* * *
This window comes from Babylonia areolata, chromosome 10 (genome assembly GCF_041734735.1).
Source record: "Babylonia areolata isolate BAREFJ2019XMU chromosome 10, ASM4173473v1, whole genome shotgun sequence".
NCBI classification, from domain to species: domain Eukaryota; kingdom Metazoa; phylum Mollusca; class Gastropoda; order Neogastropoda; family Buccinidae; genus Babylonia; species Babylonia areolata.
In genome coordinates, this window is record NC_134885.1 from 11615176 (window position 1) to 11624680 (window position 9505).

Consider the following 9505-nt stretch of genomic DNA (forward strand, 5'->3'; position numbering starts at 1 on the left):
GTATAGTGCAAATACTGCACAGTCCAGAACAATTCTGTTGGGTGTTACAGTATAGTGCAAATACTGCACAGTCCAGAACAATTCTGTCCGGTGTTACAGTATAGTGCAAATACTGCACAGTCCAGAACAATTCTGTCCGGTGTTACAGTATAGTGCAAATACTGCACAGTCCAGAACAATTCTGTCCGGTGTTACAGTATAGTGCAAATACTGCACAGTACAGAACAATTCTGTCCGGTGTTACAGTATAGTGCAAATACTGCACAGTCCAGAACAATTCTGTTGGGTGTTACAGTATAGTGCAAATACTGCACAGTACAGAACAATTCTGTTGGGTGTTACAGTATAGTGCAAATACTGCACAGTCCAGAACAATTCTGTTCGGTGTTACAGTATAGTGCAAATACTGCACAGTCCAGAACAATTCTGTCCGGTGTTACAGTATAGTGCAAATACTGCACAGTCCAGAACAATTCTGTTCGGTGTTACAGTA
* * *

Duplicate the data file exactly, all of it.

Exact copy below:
This window comes from Babylonia areolata, chromosome 10 (genome assembly GCF_041734735.1).
Source record: "Babylonia areolata isolate BAREFJ2019XMU chromosome 10, ASM4173473v1, whole genome shotgun sequence".
NCBI classification, from domain to species: domain Eukaryota; kingdom Metazoa; phylum Mollusca; class Gastropoda; order Neogastropoda; family Buccinidae; genus Babylonia; species Babylonia areolata.
In genome coordinates, this window is record NC_134885.1 from 11615176 (window position 1) to 11624680 (window position 9505).

Consider the following 9505-nt stretch of genomic DNA (forward strand, 5'->3'; position numbering starts at 1 on the left):
GTATAGTGCAAATACTGCACAGTCCAGAACAATTCTGTTGGGTGTTACAGTATAGTGCAAATACTGCACAGTCCAGAACAATTCTGTCCGGTGTTACAGTATAGTGCAAATACTGCACAGTCCAGAACAATTCTGTCCGGTGTTACAGTATAGTGCAAATACTGCACAGTCCAGAACAATTCTGTCCGGTGTTACAGTATAGTGCAAATACTGCACAGTACAGAACAATTCTGTCCGGTGTTACAGTATAGTGCAAATACTGCACAGTCCAGAACAATTCTGTTGGGTGTTACAGTATAGTGCAAATACTGCACAGTACAGAACAATTCTGTTGGGTGTTACAGTATAGTGCAAATACTGCACAGTCCAGAACAATTCTGTTCGGTGTTACAGTATAGTGCAAATACTGCACAGTCCAGAACAATTCTGTCCGGTGTTACAGTATAGTGCAAATACTGCACAGTCCAGAACAATTCTGTTCGGTGTTACAGTA